By now, everyone must be aware that populations are getting older and that this puts some serious strain on pension systems. Unless one plans far ahead or is blessed with substantial sustained growth, some problems in financing retirement will appear. But there must be some place that is going to do fine, say a country with a forward-thinking government, a recently reformed pension system, a well managed endowment of natural resources and a small and smart population, like Norway. Right?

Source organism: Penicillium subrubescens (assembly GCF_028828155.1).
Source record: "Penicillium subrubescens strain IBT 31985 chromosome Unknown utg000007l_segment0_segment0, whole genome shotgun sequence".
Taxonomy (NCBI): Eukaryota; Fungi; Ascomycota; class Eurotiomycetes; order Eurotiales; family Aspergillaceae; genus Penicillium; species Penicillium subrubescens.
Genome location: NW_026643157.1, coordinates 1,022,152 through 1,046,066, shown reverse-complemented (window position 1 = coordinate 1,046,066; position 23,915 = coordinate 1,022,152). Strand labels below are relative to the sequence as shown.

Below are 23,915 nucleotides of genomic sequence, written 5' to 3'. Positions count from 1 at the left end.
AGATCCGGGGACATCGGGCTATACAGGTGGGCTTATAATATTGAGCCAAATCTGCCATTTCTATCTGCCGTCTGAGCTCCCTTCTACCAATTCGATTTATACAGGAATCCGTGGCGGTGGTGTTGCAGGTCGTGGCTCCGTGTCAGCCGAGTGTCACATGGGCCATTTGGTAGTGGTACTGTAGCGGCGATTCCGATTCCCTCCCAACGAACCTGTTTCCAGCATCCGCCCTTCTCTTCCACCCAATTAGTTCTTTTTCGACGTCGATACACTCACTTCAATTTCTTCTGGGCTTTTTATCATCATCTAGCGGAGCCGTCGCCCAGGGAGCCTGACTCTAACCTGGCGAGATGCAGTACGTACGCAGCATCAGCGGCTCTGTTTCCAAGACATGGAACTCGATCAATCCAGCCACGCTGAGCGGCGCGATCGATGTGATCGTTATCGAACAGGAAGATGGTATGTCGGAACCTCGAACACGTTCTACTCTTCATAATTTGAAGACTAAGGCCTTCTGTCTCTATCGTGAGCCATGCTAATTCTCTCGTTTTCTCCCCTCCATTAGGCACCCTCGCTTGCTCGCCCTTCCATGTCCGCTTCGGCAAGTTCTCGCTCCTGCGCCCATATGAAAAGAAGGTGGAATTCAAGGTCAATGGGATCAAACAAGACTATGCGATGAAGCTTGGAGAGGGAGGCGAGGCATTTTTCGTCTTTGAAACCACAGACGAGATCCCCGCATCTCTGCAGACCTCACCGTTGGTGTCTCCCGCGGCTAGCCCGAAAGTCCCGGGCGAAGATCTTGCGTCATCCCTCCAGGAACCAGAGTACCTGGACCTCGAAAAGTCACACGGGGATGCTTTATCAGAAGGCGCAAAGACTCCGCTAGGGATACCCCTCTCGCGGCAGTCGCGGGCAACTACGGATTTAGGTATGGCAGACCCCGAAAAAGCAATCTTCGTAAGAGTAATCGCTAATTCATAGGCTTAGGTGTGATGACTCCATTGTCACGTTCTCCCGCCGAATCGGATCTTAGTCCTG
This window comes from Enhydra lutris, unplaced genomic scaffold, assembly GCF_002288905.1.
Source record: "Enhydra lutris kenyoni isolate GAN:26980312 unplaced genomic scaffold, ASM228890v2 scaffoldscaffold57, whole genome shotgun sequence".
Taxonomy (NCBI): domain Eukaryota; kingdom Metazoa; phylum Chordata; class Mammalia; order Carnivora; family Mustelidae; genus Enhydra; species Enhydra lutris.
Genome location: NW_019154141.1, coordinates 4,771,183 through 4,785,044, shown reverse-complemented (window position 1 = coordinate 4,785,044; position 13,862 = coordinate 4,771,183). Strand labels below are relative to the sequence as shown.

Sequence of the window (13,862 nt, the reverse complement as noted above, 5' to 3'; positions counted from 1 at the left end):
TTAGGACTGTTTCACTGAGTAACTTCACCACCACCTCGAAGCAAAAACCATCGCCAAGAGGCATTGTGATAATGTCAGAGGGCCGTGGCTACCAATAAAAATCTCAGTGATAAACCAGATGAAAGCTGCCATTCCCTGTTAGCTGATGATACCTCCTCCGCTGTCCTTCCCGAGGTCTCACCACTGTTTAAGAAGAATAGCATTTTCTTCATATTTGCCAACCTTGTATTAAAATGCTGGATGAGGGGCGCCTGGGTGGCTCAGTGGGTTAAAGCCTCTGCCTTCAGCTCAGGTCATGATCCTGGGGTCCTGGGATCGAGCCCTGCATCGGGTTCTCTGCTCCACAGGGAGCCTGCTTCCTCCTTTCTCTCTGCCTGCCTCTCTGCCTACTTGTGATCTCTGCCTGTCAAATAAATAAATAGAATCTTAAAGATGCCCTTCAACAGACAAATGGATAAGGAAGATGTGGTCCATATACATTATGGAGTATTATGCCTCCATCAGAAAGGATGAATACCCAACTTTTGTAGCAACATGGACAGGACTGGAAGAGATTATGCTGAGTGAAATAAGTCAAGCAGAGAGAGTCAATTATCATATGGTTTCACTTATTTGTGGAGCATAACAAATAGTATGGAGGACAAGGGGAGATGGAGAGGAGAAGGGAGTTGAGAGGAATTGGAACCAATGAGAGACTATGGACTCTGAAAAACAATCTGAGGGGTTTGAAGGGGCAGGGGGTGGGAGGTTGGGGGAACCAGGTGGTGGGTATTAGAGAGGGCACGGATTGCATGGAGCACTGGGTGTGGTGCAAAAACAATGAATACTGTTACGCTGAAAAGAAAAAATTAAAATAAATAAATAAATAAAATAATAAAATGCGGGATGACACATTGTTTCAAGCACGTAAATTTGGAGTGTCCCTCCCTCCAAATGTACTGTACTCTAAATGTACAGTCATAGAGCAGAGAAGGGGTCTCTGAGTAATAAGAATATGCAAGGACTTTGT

Wrong, say Christian Hagist, Bernd Raffelhüschen, Alf Ering Risa and Erling Vårdal. To come to this conclusion, they use generational accounting, which measures the fiscal sustainability of the public sector and in particular the publicly funded retirement pensions. The latter went this year through a significant reform, which includes pension indexation below wage growth, benefits adjusted to be actuarially fair if life expectancy increases further, and work incentives for elderly. It turns out the pension reform has helped substantially for the sustainability, about as much as the presence of the endowment of oil and natural gas. But that is not going to be enough, even with higher oil prices and an exceptionally well managed petroleum wealth. And for those hoping that future growth of the economy or higher fertility would help, well at least in the case of Norway this would barely help. To close the gap, a 17% increase in taxes would be needed, and they are already very high in this country. So, if Norway cannot make it, how could countries with inactive governments and little or poorly managed endowments make it?